Odds for Trutanich in D.A. Runoff Look Increasingly Slim | KCET
Odds for Trutanich in D.A. Runoff Look Increasingly Slim
Carmen Trutanich all but conceded the district attorney race when he announced he would run for re-election as the Los Angeles City Attorney. But with a tight race for second and close to 200,000 ballots to count after the close of polls on June 5, the election technically wasn't over.
Now just shy of 48,000 ballots remain to be counted, according to numbers released Tuesday by L.A. County Registrar-Recorder Dean Logan. And it's looking even less like Trutanich will advance to a runoff in November.
As of Tuesday, Trutanich was 10,764 votes behind second-place contender Alan Jackson, a deputy district attorney. That's a slip from the 8,200-vote gap reported Friday. Jackie Lacey leads comfortably with a nearly 9-percent margin.
Under the state's new top-two primary rules, only the two candidates with the most votes will appear on the general election ballot.
L.A. County elections staff have counted more than 100,000 vote-by-mail ballots since polls closed, but don't expect the final count any time soon. That won't be legally due until the end of the month, and staff generally need the full allotment of time, according to Talyssa Gonzales, a spokesperson for L.A. County Registrar-Recorder Dean Logan.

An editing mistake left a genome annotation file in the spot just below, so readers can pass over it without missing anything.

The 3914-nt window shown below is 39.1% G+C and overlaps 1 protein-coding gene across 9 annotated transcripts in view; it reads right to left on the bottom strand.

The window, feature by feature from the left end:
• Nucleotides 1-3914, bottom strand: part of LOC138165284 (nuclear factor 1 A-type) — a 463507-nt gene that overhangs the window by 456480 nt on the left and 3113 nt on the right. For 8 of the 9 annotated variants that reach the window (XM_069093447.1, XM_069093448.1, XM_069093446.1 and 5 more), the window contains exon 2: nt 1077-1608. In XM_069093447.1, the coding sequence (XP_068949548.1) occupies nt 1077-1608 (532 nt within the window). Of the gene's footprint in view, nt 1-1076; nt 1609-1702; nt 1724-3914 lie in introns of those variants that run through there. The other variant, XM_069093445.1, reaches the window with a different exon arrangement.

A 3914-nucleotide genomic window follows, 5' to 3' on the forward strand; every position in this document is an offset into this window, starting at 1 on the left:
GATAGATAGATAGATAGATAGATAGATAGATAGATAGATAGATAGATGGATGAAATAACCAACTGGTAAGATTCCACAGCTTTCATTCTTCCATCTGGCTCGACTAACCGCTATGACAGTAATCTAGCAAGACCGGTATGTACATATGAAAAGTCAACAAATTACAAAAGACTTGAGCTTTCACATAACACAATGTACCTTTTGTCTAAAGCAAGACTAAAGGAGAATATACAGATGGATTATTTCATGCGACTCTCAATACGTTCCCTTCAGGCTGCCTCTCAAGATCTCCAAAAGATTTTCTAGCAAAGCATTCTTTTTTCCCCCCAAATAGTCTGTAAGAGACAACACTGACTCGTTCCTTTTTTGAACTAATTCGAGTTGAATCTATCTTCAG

Though more than half the remaining ballots have been counted in the week following the election, most if not all of those were vote-by-mail ballots, which are easier to process. It's the provisional ballots that will take a while, Gonzales said. Those are ballots cast at the wrong polling place or by voters who for one reason or another weren't on the roster.
Either way, it appears Trutanich is out of the running.
At 75 years old, Graciela Iturbide refuses to slow down. In the coming months two exhibitions in Southern California will feature her iconic work, plus her own biography will take on graphic novel form and published by the Getty.
Nearly a decade later, public policy professionals and academics have worked to unravel the complex factors that led to the 2008 housing crisis and why minorities and women proved particularly vulnerable.
- 1 of 316
- next ›